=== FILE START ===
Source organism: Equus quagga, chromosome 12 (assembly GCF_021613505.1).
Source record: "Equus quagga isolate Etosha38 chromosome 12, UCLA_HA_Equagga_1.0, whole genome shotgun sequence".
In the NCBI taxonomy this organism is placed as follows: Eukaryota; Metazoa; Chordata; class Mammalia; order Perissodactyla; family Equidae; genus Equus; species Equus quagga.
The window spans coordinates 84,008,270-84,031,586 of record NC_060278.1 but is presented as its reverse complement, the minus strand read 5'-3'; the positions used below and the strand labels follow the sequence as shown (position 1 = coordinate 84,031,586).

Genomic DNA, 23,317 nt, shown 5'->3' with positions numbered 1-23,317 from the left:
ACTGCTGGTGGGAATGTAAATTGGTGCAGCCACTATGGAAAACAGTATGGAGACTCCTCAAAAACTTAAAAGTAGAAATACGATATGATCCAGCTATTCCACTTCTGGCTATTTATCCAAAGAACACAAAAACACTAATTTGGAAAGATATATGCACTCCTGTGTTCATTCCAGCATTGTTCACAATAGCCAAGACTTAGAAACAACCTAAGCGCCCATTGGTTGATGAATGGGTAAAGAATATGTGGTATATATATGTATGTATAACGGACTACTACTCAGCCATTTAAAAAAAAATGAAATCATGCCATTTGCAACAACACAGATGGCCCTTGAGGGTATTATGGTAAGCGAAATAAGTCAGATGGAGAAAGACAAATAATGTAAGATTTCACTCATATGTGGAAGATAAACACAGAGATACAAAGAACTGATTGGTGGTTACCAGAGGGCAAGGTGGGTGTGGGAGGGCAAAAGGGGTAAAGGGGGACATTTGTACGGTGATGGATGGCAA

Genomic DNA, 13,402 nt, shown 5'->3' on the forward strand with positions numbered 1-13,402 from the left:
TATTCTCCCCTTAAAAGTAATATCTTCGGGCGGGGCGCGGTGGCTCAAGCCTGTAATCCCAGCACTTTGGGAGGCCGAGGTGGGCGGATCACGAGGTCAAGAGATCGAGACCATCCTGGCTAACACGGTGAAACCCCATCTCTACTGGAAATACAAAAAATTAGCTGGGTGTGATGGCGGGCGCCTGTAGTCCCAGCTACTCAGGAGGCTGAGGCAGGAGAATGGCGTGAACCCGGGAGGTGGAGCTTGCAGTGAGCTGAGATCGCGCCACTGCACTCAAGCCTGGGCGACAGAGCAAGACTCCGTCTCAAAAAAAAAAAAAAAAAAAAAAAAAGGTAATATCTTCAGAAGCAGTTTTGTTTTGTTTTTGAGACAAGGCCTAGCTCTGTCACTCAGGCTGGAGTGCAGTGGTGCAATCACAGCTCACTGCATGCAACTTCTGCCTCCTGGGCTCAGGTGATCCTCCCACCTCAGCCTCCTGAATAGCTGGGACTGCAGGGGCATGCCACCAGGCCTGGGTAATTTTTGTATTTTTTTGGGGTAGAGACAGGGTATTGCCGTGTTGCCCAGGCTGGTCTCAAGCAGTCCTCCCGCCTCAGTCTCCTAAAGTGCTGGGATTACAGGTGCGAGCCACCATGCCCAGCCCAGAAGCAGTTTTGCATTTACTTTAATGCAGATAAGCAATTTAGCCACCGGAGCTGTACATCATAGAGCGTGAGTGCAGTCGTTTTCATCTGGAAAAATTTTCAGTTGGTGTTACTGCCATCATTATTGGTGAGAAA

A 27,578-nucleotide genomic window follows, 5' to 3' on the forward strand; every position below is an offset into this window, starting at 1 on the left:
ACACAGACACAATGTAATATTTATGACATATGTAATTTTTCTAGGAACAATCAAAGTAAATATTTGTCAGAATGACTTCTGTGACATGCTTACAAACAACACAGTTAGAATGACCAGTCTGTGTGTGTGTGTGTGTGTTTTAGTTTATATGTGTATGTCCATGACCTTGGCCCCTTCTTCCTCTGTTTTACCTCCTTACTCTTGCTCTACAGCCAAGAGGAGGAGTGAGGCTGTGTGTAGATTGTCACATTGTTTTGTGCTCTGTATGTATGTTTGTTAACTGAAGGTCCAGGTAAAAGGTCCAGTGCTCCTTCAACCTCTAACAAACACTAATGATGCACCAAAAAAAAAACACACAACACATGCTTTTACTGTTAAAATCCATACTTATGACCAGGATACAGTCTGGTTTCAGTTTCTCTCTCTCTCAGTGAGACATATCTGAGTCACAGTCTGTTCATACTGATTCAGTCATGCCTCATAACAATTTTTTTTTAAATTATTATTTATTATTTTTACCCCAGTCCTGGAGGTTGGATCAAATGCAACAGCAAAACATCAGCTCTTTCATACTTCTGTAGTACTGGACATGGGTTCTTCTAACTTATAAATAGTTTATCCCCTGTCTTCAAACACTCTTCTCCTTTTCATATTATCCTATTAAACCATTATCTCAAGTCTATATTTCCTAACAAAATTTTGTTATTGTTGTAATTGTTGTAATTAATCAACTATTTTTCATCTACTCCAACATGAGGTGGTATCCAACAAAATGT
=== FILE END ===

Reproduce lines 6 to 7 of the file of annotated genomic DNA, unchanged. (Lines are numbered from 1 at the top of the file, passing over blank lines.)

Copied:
ACTGCTGGTGGGAATGTAAATTGGTGCAGCCACTATGGAAAACAGTATGGAGACTCCTCAAAAACTTAAAAGTAGAAATACGATATGATCCAGCTATTCCACTTCTGGCTATTTATCCAAAGAACACAAAAACACTAATTTGGAAAGATATATGCACTCCTGTGTTCATTCCAGCATTGTTCACAATAGCCAAGACTTAGAAACAACCTAAGCGCCCATTGGTTGATGAATGGGTAAAGAATATGTGGTATATATATGTATGTATAACGGACTACTACTCAGCCATTTAAAAAAAAATGAAATCATGCCATTTGCAACAACACAGATGGCCCTTGAGGGTATTATGGTAAGCGAAATAAGTCAGATGGAGAAAGACAAATAATGTAAGATTTCACTCATATGTGGAAGATAAACACAGAGATACAAAGAACTGATTGGTGGTTACCAGAGGGCAAGGTGGGTGTGGGAGGGCAAAAGGGGTAAAGGGGGACATTTGTACGGTGATGGATGGCAA

Genomic DNA, 13,402 nt, shown 5'->3' on the forward strand with positions numbered 1-13,402 from the left: